Creating a movement toward health: Blackfeet tribal member brings together generations

Story by RACHEL CRISP PHILIPS
for Montana 55

Alger Swingley is a hard worker. With his job as an outfitter, he’s always done plenty of hiking and guiding across the great Montana outdoors. So when he was asked to start a Blackfeet team for the Montana Spartan Beast Race in 2015, as he neared 60 years old, he wasn’t worried. But, as he remembers that first race, “I finished, but barely.”

The challenges of the first year prompted Swingley to stop living a sedentary lifestyle, give up alcohol and focus on training.

“The first year I was in I lost 45 pounds for the Spartan race, so I feel much better, much stronger,” Swingley said.

Swingley’s involvement with the Spartan races began when Diane Medler of the Kalispell Convention and Visitor Bureau asked him to put together a Blackfeet team for the annual springtime race in the Flathead Valley.

“They know I’m involved, and try to get people involved, to try to create a movement toward health,” he said. “Because diabetes, and all the diseases, are not just a Native problem it’s definitely an American and international problem; we’re all suffering with poor diet and all that.”

Alger Swingley and his Spartan Beast Race team members.

Obesity is indeed epidemic across the United States, with Native Americans being hit disproportionately hard. According to the Centers for Disease Control and Prevention, Native Americans have a greater chance of contracting diabetes than any other racial or ethnic group in the United States.

“It’s really important to understand that the Native cultures have only had a couple centuries of the food that’s killing us, the processed sugars and flours,” Swingley said. “And unfortunately the Native populations have been fed that, almost primarily, because the Natives were put on the reservations and promised health, education and welfare.

“In the mid-1800s they started bringing supplies to the tribes because all the buffalo were gone and so it changed the diet. There are some good foods, good choices can be made, but feeding a family on commodities is a lot of macaroni and a lot of cheese and all the stuff that just packs the pounds on.”

Additionally, the drastic shift in lifestyle for Native Americans had a large impact on health.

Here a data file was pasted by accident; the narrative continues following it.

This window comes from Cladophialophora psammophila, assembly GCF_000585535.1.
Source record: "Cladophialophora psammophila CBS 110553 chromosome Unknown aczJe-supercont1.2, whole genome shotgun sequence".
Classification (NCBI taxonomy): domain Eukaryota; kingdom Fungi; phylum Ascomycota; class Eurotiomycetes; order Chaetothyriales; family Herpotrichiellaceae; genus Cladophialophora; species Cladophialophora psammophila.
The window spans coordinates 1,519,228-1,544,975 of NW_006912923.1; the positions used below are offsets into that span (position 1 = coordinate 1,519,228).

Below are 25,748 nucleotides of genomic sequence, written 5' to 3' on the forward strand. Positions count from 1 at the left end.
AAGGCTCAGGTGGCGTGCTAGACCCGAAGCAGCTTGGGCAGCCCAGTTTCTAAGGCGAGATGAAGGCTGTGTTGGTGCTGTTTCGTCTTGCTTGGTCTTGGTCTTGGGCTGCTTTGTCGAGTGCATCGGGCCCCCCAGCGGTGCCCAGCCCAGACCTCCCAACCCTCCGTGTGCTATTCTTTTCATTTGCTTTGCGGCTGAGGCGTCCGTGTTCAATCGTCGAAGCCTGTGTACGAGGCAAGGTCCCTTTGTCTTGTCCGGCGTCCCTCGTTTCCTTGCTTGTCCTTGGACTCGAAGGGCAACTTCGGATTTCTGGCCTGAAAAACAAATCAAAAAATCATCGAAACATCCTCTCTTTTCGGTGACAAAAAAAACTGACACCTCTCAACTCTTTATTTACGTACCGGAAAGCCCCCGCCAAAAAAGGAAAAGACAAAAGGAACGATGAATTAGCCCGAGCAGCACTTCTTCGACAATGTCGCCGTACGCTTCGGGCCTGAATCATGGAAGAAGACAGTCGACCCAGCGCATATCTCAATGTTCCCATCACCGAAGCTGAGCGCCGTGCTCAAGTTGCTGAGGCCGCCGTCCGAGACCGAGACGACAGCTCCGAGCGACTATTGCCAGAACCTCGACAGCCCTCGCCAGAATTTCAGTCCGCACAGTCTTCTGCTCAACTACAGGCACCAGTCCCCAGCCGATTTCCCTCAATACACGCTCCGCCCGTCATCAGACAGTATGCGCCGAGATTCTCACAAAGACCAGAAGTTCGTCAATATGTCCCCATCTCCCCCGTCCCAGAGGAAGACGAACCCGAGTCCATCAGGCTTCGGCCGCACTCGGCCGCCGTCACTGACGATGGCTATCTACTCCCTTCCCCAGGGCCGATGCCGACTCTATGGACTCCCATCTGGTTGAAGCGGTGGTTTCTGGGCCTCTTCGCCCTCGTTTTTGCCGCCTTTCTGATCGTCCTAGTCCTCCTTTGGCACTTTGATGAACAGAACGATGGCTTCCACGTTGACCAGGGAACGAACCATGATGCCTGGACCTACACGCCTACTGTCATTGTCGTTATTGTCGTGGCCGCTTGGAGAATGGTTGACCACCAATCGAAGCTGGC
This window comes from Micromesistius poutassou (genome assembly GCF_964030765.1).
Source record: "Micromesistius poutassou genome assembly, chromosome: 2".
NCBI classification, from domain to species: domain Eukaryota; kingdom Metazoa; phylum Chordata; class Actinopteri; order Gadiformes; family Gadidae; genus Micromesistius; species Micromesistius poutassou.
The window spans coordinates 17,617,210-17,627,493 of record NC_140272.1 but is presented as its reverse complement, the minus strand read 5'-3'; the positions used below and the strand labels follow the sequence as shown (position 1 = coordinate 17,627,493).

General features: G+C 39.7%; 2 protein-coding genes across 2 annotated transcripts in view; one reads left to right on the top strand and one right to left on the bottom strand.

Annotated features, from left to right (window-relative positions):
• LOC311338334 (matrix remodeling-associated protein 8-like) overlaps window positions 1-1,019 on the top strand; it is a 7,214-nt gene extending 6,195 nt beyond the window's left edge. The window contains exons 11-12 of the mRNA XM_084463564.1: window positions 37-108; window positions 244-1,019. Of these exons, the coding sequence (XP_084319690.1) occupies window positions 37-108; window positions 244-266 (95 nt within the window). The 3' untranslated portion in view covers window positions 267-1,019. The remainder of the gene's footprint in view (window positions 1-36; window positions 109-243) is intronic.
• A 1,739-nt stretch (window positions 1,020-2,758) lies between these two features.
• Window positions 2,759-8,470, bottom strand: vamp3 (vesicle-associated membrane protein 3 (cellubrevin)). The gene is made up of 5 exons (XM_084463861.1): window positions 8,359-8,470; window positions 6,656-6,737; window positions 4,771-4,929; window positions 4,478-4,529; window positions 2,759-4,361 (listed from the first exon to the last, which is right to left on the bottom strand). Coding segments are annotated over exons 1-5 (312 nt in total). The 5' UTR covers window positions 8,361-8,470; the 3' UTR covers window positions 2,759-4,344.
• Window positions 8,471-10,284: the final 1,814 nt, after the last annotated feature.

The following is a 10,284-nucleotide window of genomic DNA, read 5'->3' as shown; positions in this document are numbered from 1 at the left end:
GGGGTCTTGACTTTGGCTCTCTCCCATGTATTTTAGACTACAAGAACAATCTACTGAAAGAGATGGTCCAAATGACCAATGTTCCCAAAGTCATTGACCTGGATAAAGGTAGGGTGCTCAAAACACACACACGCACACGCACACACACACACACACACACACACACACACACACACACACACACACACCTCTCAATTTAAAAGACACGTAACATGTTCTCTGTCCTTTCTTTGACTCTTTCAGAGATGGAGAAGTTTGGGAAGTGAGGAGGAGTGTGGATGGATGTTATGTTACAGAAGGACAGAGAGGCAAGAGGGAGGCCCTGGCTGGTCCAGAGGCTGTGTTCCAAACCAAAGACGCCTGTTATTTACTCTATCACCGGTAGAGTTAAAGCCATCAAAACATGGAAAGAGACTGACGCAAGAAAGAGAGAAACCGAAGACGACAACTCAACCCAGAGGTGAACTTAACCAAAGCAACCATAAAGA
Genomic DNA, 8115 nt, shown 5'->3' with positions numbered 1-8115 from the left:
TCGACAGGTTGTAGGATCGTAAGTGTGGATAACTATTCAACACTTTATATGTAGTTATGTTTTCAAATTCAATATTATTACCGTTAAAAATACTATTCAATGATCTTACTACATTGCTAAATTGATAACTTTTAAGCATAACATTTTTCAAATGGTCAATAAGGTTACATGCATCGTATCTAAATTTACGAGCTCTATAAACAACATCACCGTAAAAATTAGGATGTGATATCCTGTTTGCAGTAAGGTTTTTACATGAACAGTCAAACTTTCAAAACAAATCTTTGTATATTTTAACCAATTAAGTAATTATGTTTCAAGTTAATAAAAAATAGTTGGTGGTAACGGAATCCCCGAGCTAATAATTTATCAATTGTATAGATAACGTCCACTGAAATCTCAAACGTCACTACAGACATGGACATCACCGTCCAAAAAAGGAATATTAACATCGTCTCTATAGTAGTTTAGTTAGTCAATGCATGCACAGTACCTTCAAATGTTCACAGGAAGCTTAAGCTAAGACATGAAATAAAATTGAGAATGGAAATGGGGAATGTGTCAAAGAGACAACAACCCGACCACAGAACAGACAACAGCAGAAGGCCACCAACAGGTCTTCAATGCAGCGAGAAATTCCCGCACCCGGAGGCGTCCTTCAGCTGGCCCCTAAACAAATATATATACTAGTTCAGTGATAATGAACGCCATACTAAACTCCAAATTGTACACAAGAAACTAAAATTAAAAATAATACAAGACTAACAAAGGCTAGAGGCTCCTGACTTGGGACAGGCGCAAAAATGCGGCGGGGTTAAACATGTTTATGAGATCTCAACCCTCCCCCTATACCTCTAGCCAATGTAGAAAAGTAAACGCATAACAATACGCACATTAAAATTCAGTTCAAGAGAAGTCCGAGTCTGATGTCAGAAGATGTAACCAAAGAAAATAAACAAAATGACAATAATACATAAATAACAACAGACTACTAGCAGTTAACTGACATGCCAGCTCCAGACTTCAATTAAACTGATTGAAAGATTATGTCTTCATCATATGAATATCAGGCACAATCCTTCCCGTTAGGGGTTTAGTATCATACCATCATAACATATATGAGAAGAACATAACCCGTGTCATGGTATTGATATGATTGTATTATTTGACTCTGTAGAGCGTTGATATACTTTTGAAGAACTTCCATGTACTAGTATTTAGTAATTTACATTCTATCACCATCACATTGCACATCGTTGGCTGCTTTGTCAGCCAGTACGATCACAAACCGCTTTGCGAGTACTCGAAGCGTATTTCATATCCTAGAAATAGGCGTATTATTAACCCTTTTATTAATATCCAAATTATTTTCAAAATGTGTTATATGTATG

Swingley said: “For a hunting and gathering culture to go to kind of ‘stay at the fort and wait for supplies,’ it’s definitely changed. So it’s nice to see these young kids are coming back, bringing back the traditions of good fitness.”

Those traditions are seemingly being revitalized within the Blackfeet team as they teamed up to take on the Spartan Beast, where teams can come together to compete in a series of extreme obstacle races of differing lengths and difficulties. The Montana Spartan Beast race takes competitors across 12-plus rugged miles of terrain. There’s also a Spartan Sprint, which covers 3 miles, and at other Spartan
races across the country there are even longer races that cover marathon-length courses.

Swingley said the organization sponsored the Blackfeet team, and he credits its online programs for diet and exercise with his training success.

“It’s been a real life-changer for myself and for a number of us involved,” he said. “It’s about mental toughness. The race itself, mentally sometimes it just seems like you can’t do it and that’s when you bear down and get through it. Teammates help one another through tough parts of the race and that’s the beauty of having a team.”

Swingley reached out to the community to recruit members by coordinating with the Blackfeet Community College, as well as the high school in Browning. With members ranging in age from 16 to 60 working together on the racing team, lasting friendships were formed along with a cross-generational vision of restoring health to the community.

“We all have the same mentality with obesity, diabetes, heart disease and everything that’s related to poor diet and lack of exercise. So that’s been a real good cause amongst our friends that have been involved,” he said, beaming.

This year at the Montana Spartan Beast Race, which was held on May 7 at Averill’s Flathead Lake Lodge, Swingley stepped into a new age class of 60 to 65 and finished in eighth place.

“I felt pretty strong finishing it,” he said. “The course seemed easier. They said it wasn’t, but it seemed easier to me. I guess that was from training.”

With more races on the horizon, training is a constant part of Swingley’s life these days and he appreciates the opportunity.

“This year I am training for what they call the Trifecta; that’s completing the Sprint, the Super, and the Beast race. There’s a couple of my teammates that are going to try to do that with me as well. So that’s our goal this year,” he said.

As he settles into his 60s, Swingley shows no signs of settling down and plans to continue racing for as long as he is able.

“I think the oldest racer at Bigfork was 78, and I’d like to exceed that,” he said.

He’s noticed many other older participants at the races, as the program seems to be catching on with that crowd.

He added: “To me and to the ones that have been involved, it’s such an accomplishment when you finish, you want to train harder for the next time.”

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